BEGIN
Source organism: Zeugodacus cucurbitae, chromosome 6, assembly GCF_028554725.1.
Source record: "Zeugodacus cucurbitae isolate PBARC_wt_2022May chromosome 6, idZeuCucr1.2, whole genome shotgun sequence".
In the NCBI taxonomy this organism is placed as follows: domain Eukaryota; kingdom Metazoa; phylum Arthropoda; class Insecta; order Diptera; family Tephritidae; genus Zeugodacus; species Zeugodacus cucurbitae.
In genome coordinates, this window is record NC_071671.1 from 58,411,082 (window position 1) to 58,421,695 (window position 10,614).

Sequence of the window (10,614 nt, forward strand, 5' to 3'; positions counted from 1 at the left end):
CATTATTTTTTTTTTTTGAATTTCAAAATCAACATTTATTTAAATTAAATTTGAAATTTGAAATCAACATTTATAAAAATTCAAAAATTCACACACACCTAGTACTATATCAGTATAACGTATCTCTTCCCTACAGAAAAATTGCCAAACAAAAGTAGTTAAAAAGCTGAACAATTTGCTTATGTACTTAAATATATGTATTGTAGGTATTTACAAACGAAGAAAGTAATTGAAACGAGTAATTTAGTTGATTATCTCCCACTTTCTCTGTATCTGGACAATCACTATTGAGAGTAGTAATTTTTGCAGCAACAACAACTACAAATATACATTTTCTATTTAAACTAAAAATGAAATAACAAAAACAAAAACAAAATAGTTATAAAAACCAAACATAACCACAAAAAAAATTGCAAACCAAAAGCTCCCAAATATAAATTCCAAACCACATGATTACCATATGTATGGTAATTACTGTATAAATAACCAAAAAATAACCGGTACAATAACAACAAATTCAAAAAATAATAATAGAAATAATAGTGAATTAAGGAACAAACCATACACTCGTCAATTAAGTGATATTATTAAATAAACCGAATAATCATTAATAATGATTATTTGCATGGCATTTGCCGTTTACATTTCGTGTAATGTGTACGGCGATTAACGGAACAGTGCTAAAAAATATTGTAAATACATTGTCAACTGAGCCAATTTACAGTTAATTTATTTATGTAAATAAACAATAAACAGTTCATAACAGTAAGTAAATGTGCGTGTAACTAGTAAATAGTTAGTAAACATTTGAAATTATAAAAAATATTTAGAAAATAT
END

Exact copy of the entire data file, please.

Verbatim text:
Source organism: Zeugodacus cucurbitae, chromosome 6, assembly GCF_028554725.1.
Source record: "Zeugodacus cucurbitae isolate PBARC_wt_2022May chromosome 6, idZeuCucr1.2, whole genome shotgun sequence".
In the NCBI taxonomy this organism is placed as follows: domain Eukaryota; kingdom Metazoa; phylum Arthropoda; class Insecta; order Diptera; family Tephritidae; genus Zeugodacus; species Zeugodacus cucurbitae.
In genome coordinates, this window is record NC_071671.1 from 58,411,082 (window position 1) to 58,421,695 (window position 10,614).

Sequence of the window (10,614 nt, forward strand, 5' to 3'; positions counted from 1 at the left end):
CATTATTTTTTTTTTTTGAATTTCAAAATCAACATTTATTTAAATTAAATTTGAAATTTGAAATCAACATTTATAAAAATTCAAAAATTCACACACACCTAGTACTATATCAGTATAACGTATCTCTTCCCTACAGAAAAATTGCCAAACAAAAGTAGTTAAAAAGCTGAACAATTTGCTTATGTACTTAAATATATGTATTGTAGGTATTTACAAACGAAGAAAGTAATTGAAACGAGTAATTTAGTTGATTATCTCCCACTTTCTCTGTATCTGGACAATCACTATTGAGAGTAGTAATTTTTGCAGCAACAACAACTACAAATATACATTTTCTATTTAAACTAAAAATGAAATAACAAAAACAAAAACAAAATAGTTATAAAAACCAAACATAACCACAAAAAAAATTGCAAACCAAAAGCTCCCAAATATAAATTCCAAACCACATGATTACCATATGTATGGTAATTACTGTATAAATAACCAAAAAATAACCGGTACAATAACAACAAATTCAAAAAATAATAATAGAAATAATAGTGAATTAAGGAACAAACCATACACTCGTCAATTAAGTGATATTATTAAATAAACCGAATAATCATTAATAATGATTATTTGCATGGCATTTGCCGTTTACATTTCGTGTAATGTGTACGGCGATTAACGGAACAGTGCTAAAAAATATTGTAAATACATTGTCAACTGAGCCAATTTACAGTTAATTTATTTATGTAAATAAACAATAAACAGTTCATAACAGTAAGTAAATGTGCGTGTAACTAGTAAATAGTTAGTAAACATTTGAAATTATAAAAAATATTTAGAAAATAT